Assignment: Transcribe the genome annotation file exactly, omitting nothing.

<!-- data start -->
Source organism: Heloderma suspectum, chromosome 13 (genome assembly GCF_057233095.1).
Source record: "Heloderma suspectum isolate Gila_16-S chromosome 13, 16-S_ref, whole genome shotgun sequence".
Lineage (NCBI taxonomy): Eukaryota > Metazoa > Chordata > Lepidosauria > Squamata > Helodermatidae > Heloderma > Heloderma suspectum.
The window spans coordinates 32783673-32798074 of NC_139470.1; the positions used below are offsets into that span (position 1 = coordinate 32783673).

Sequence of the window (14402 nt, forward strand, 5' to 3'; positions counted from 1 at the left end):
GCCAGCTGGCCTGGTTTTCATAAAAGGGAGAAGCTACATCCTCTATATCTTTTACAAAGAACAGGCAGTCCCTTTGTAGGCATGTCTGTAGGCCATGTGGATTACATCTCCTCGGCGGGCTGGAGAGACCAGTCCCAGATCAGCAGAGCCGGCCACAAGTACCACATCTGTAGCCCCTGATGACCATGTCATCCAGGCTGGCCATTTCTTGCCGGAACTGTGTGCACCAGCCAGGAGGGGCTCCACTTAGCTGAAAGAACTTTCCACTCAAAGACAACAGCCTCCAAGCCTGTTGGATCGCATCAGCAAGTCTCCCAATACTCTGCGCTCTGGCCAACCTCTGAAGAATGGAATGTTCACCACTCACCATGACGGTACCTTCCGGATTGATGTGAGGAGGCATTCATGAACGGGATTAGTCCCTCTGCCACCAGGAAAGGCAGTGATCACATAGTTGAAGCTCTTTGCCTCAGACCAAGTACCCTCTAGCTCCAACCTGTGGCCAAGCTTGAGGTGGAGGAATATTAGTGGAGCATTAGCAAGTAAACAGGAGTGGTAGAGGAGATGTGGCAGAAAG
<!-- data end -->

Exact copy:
Source organism: Heloderma suspectum, chromosome 13 (genome assembly GCF_057233095.1).
Source record: "Heloderma suspectum isolate Gila_16-S chromosome 13, 16-S_ref, whole genome shotgun sequence".
Lineage (NCBI taxonomy): Eukaryota > Metazoa > Chordata > Lepidosauria > Squamata > Helodermatidae > Heloderma > Heloderma suspectum.
The window spans coordinates 32783673-32798074 of NC_139470.1; the positions used below are offsets into that span (position 1 = coordinate 32783673).

Sequence of the window (14402 nt, forward strand, 5' to 3'; positions counted from 1 at the left end):
GCCAGCTGGCCTGGTTTTCATAAAAGGGAGAAGCTACATCCTCTATATCTTTTACAAAGAACAGGCAGTCCCTTTGTAGGCATGTCTGTAGGCCATGTGGATTACATCTCCTCGGCGGGCTGGAGAGACCAGTCCCAGATCAGCAGAGCCGGCCACAAGTACCACATCTGTAGCCCCTGATGACCATGTCATCCAGGCTGGCCATTTCTTGCCGGAACTGTGTGCACCAGCCAGGAGGGGCTCCACTTAGCTGAAAGAACTTTCCACTCAAAGACAACAGCCTCCAAGCCTGTTGGATCGCATCAGCAAGTCTCCCAATACTCTGCGCTCTGGCCAACCTCTGAAGAATGGAATGTTCACCACTCACCATGACGGTACCTTCCGGATTGATGTGAGGAGGCATTCATGAACGGGATTAGTCCCTCTGCCACCAGGAAAGGCAGTGATCACATAGTTGAAGCTCTTTGCCTCAGACCAAGTACCCTCTAGCTCCAACCTGTGGCCAAGCTTGAGGTGGAGGAATATTAGTGGAGCATTAGCAAGTAAACAGGAGTGGTAGAGGAGATGTGGCAGAAAG